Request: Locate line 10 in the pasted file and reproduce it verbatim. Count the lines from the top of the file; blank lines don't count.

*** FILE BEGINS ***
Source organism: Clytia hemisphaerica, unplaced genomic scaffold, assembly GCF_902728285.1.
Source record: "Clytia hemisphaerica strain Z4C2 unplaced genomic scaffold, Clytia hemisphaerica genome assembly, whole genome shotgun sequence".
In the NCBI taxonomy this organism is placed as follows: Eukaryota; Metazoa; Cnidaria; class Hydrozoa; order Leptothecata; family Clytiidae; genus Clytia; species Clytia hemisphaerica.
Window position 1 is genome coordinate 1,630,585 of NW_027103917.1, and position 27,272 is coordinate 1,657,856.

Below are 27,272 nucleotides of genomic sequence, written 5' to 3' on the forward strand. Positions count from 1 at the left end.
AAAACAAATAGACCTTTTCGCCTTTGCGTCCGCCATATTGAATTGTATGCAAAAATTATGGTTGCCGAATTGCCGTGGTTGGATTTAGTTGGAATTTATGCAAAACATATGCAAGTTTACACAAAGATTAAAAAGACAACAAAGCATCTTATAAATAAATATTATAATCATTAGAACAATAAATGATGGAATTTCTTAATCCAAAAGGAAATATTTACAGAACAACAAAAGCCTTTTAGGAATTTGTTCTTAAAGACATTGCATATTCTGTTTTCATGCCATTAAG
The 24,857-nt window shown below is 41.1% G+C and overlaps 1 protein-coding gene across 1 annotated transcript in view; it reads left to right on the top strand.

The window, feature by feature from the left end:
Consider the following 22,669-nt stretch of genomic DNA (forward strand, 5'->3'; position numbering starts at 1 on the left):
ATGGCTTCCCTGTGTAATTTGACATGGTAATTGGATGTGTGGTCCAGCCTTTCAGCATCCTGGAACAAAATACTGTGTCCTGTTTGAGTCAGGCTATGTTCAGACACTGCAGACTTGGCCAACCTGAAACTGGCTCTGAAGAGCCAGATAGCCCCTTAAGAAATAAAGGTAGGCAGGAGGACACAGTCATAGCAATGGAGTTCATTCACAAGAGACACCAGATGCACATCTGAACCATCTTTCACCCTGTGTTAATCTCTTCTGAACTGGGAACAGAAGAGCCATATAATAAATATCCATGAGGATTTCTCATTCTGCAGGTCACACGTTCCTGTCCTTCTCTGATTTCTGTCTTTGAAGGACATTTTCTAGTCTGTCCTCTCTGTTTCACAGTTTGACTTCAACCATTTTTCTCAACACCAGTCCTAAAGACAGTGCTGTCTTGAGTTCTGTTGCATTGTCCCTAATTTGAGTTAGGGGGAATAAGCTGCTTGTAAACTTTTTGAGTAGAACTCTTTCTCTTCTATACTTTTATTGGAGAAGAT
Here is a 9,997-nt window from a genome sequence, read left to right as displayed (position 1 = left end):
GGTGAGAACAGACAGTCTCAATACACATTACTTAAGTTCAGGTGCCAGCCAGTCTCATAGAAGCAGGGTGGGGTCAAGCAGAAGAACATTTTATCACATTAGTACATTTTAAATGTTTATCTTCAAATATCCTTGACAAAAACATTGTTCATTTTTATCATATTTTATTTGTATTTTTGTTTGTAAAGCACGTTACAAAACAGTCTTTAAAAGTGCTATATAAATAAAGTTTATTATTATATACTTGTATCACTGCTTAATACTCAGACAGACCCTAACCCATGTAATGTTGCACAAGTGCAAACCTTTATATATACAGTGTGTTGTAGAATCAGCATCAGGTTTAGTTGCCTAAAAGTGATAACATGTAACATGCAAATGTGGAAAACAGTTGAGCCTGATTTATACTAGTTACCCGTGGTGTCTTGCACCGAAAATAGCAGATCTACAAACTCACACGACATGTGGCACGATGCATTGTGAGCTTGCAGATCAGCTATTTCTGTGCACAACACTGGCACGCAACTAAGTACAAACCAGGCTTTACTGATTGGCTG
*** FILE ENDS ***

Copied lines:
ATGGCTTCCCTGTGTAATTTGACATGGTAATTGGATGTGTGGTCCAGCCTTTCAGCATCCTGGAACAAAATACTGTGTCCTGTTTGAGTCAGGCTATGTTCAGACACTGCAGACTTGGCCAACCTGAAACTGGCTCTGAAGAGCCAGATAGCCCCTTAAGAAATAAAGGTAGGCAGGAGGACACAGTCATAGCAATGGAGTTCATTCACAAGAGACACCAGATGCACATCTGAACCATCTTTCACCCTGTGTTAATCTCTTCTGAACTGGGAACAGAAGAGCCATATAATAAATATCCATGAGGATTTCTCATTCTGCAGGTCACACGTTCCTGTCCTTCTCTGATTTCTGTCTTTGAAGGACATTTTCTAGTCTGTCCTCTCTGTTTCACAGTTTGACTTCAACCATTTTTCTCAACACCAGTCCTAAAGACAGTGCTGTCTTGAGTTCTGTTGCATTGTCCCTAATTTGAGTTAGGGGGAATAAGCTGCTTGTAAACTTTTTGAGTAGAACTCTTTCTCTTCTATACTTTTATTGGAGAAGAT